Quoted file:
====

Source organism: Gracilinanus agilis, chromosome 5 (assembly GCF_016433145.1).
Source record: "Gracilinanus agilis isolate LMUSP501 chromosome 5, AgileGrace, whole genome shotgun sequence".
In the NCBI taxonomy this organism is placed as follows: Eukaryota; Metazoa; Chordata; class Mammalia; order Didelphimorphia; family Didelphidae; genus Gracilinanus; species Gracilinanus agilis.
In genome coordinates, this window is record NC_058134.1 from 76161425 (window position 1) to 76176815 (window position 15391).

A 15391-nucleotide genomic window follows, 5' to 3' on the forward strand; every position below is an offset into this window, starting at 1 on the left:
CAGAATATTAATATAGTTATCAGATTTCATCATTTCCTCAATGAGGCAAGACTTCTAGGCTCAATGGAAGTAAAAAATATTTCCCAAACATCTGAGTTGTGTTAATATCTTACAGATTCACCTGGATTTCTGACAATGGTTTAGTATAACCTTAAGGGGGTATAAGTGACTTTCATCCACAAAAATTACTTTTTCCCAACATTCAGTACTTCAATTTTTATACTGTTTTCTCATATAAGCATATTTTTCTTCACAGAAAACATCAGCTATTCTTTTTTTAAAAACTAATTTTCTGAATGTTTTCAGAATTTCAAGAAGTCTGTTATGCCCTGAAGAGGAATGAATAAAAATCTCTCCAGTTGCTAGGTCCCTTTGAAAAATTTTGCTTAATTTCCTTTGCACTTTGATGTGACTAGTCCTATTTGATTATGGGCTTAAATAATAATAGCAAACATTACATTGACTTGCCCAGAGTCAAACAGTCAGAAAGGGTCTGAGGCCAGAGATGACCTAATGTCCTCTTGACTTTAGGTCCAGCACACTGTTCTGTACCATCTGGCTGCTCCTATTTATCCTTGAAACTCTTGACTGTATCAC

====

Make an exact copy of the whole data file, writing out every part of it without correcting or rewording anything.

Source organism: Gracilinanus agilis, chromosome 5 (assembly GCF_016433145.1).
Source record: "Gracilinanus agilis isolate LMUSP501 chromosome 5, AgileGrace, whole genome shotgun sequence".
In the NCBI taxonomy this organism is placed as follows: Eukaryota; Metazoa; Chordata; class Mammalia; order Didelphimorphia; family Didelphidae; genus Gracilinanus; species Gracilinanus agilis.
In genome coordinates, this window is record NC_058134.1 from 76161425 (window position 1) to 76176815 (window position 15391).

A 15391-nucleotide genomic window follows, 5' to 3' on the forward strand; every position below is an offset into this window, starting at 1 on the left:
CAGAATATTAATATAGTTATCAGATTTCATCATTTCCTCAATGAGGCAAGACTTCTAGGCTCAATGGAAGTAAAAAATATTTCCCAAACATCTGAGTTGTGTTAATATCTTACAGATTCACCTGGATTTCTGACAATGGTTTAGTATAACCTTAAGGGGGTATAAGTGACTTTCATCCACAAAAATTACTTTTTCCCAACATTCAGTACTTCAATTTTTATACTGTTTTCTCATATAAGCATATTTTTCTTCACAGAAAACATCAGCTATTCTTTTTTTAAAAACTAATTTTCTGAATGTTTTCAGAATTTCAAGAAGTCTGTTATGCCCTGAAGAGGAATGAATAAAAATCTCTCCAGTTGCTAGGTCCCTTTGAAAAATTTTGCTTAATTTCCTTTGCACTTTGATGTGACTAGTCCTATTTGATTATGGGCTTAAATAATAATAGCAAACATTACATTGACTTGCCCAGAGTCAAACAGTCAGAAAGGGTCTGAGGCCAGAGATGACCTAATGTCCTCTTGACTTTAGGTCCAGCACACTGTTCTGTACCATCTGGCTGCTCCTATTTATCCTTGAAACTCTTGACTGTATCAC